Spoken Language Systems
MIT Computer Science and Artificial Intelligence Laboratory


Language is our primary means of communication, and speech is one of its most convenient and efficient means of conveyance. In the Spoken Language Systems group we endeavor to create the technologies that enable advanced spoken language interaction between humans and machines. For someone in this line of research, these are exciting times. After many decades of laboratory research, speech technology has reached a tipping point in our society whereby the notion of talking with a computer has become an everyday occurrence via smartphones and other devices that are becoming commercially available. People want to talk to their devices in all aspects of their lives, whether at home, at work, at play, or somewhere in between.

When people think about speech technology, they usually mean much more than just speech recognition, which is the process of identifying what words have been spoken. To do something useful, a machine typically needs to understand the underlying meaning, often in the larger context of a multi-turn interaction, and generate some kind of response to hold up its side of the conversation. Thus, there are a suite of technologies necessary to enable these capabilities.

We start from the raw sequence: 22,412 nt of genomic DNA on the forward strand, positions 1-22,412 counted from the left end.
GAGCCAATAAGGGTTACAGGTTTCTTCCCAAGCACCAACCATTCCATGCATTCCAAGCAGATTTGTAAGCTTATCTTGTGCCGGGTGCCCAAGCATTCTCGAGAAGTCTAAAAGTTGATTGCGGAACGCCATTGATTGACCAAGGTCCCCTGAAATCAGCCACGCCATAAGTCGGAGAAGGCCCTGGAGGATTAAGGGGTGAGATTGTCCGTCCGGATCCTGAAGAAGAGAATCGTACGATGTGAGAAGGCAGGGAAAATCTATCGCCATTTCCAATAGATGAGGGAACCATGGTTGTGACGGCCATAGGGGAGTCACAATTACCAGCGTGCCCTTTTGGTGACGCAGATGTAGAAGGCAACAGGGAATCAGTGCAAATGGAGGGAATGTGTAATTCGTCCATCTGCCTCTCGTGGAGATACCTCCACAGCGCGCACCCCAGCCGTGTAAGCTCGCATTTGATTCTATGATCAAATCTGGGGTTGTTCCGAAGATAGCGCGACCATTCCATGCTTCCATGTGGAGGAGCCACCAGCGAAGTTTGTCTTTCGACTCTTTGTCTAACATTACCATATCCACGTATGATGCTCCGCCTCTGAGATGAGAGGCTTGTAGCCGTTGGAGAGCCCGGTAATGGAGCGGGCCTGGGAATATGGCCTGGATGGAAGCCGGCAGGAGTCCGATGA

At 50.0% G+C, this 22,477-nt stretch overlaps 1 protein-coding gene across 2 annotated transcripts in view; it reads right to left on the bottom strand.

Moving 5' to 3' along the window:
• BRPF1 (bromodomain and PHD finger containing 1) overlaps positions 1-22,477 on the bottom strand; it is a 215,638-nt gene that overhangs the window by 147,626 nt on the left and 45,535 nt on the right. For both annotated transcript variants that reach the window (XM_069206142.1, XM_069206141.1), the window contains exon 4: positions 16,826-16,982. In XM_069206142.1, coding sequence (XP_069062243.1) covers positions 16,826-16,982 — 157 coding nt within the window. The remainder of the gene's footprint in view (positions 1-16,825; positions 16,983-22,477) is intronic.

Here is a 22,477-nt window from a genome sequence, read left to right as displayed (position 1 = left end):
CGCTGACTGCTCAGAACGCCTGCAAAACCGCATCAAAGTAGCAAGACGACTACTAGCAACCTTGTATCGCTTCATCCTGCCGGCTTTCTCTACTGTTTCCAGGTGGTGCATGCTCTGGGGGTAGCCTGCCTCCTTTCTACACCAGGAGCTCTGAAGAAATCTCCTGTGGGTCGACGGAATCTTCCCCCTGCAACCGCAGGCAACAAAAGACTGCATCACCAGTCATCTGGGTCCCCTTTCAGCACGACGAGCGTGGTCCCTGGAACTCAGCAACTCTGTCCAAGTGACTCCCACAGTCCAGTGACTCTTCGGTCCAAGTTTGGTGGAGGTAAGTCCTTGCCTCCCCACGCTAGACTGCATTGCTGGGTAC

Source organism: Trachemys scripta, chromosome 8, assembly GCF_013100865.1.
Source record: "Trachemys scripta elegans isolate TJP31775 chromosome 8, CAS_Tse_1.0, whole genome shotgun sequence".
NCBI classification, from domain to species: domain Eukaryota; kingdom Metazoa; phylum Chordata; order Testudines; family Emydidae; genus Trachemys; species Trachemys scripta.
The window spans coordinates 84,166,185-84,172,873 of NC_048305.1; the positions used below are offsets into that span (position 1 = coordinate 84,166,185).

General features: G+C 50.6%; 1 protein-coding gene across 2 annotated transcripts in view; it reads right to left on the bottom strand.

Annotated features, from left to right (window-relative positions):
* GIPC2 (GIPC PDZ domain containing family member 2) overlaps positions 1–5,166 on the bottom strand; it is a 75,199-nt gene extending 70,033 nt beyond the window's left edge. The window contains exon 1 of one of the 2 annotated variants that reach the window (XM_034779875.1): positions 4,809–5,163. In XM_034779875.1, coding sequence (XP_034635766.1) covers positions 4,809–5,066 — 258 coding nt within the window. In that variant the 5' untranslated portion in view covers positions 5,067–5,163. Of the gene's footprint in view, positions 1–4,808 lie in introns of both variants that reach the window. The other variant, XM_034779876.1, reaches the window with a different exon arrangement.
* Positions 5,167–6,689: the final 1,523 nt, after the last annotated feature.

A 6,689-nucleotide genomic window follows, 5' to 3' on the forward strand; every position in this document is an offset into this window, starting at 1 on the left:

Speech is more than language however. When we speak, the resulting waveform contains information about our identity, emotional state, health etc., in addition to all the qualities associated with the linguistic message such as which language, dialect, and speaking style we use. Technologies that are capable of extracting relevant information about these different facets of the speech signal will also play useful roles in our lives. Finally, speech recordings also contain information about the local environment, so, ultimately, speech is but one component of a larger audio tapestry that needs to be understood, perhaps jointly with other perceptual modalities such as vision.

The SLS group addresses a broad range of research topics, but they can generally be grouped according to three basic questions: 1) who is talking, 2) what is said, and 3) what is meant. The first area focuses on paralinguistic issues like speaker verification, language and dialect identification, and speaker diarization (i.e., who spoke when). However, we are also beginning to examine health-related issues as they are manifested in the speech signal. The second research area addresses core speech recognition capabilities and addresses challenges related to noise robustness, limited linguistic resources, and unsupervised language acquisition. The third and final area focuses more on the boundary between speech and natural language processing, and includes topics related to speech understanding, but also related areas such as sentiment analysis and dialogue. Some of this research focuses more on open-ended user-generated text content such as social forums.

Research in speech and language processing is highly experimental, typically involving large quantities of either annotated or unannotated data. The mathematical models we create draw heavily from machine learning techniques such as graphical models and deep neural networks. While recent advances are remarkable, they represent only the tip of the iceberg needed to achieve truly natural spoken language human-machine interaction as depicted in science fiction movies and literature.

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